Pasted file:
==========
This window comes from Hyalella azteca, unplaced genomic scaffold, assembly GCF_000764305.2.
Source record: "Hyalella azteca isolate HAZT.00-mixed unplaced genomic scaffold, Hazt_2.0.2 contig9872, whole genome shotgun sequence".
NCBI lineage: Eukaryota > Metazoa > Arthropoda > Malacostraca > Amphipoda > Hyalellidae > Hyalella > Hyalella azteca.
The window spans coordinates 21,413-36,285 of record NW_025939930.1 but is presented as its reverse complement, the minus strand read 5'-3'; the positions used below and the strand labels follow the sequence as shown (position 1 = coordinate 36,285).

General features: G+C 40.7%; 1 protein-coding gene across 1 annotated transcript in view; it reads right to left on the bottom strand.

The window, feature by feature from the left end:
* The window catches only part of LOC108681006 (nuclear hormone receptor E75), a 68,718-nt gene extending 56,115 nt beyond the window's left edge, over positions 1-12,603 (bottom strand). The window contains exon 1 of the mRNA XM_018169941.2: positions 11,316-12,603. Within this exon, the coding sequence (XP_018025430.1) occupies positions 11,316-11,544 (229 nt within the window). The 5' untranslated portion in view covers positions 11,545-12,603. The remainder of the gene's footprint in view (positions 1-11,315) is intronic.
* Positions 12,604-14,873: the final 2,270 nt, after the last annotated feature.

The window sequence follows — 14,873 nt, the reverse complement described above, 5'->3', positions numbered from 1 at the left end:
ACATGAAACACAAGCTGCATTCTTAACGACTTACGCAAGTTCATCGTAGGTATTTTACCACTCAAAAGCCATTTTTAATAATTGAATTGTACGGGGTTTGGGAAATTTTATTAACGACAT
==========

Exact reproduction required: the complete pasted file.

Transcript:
This window comes from Hyalella azteca, unplaced genomic scaffold, assembly GCF_000764305.2.
Source record: "Hyalella azteca isolate HAZT.00-mixed unplaced genomic scaffold, Hazt_2.0.2 contig9872, whole genome shotgun sequence".
NCBI lineage: Eukaryota > Metazoa > Arthropoda > Malacostraca > Amphipoda > Hyalellidae > Hyalella > Hyalella azteca.
The window spans coordinates 21,413-36,285 of record NW_025939930.1 but is presented as its reverse complement, the minus strand read 5'-3'; the positions used below and the strand labels follow the sequence as shown (position 1 = coordinate 36,285).

General features: G+C 40.7%; 1 protein-coding gene across 1 annotated transcript in view; it reads right to left on the bottom strand.

The window, feature by feature from the left end:
* The window catches only part of LOC108681006 (nuclear hormone receptor E75), a 68,718-nt gene extending 56,115 nt beyond the window's left edge, over positions 1-12,603 (bottom strand). The window contains exon 1 of the mRNA XM_018169941.2: positions 11,316-12,603. Within this exon, the coding sequence (XP_018025430.1) occupies positions 11,316-11,544 (229 nt within the window). The 5' untranslated portion in view covers positions 11,545-12,603. The remainder of the gene's footprint in view (positions 1-11,315) is intronic.
* Positions 12,604-14,873: the final 2,270 nt, after the last annotated feature.

The window sequence follows — 14,873 nt, the reverse complement described above, 5'->3', positions numbered from 1 at the left end:
ACATGAAACACAAGCTGCATTCTTAACGACTTACGCAAGTTCATCGTAGGTATTTTACCACTCAAAAGCCATTTTTAATAATTGAATTGTACGGGGTTTGGGAAATTTTATTAACGACAT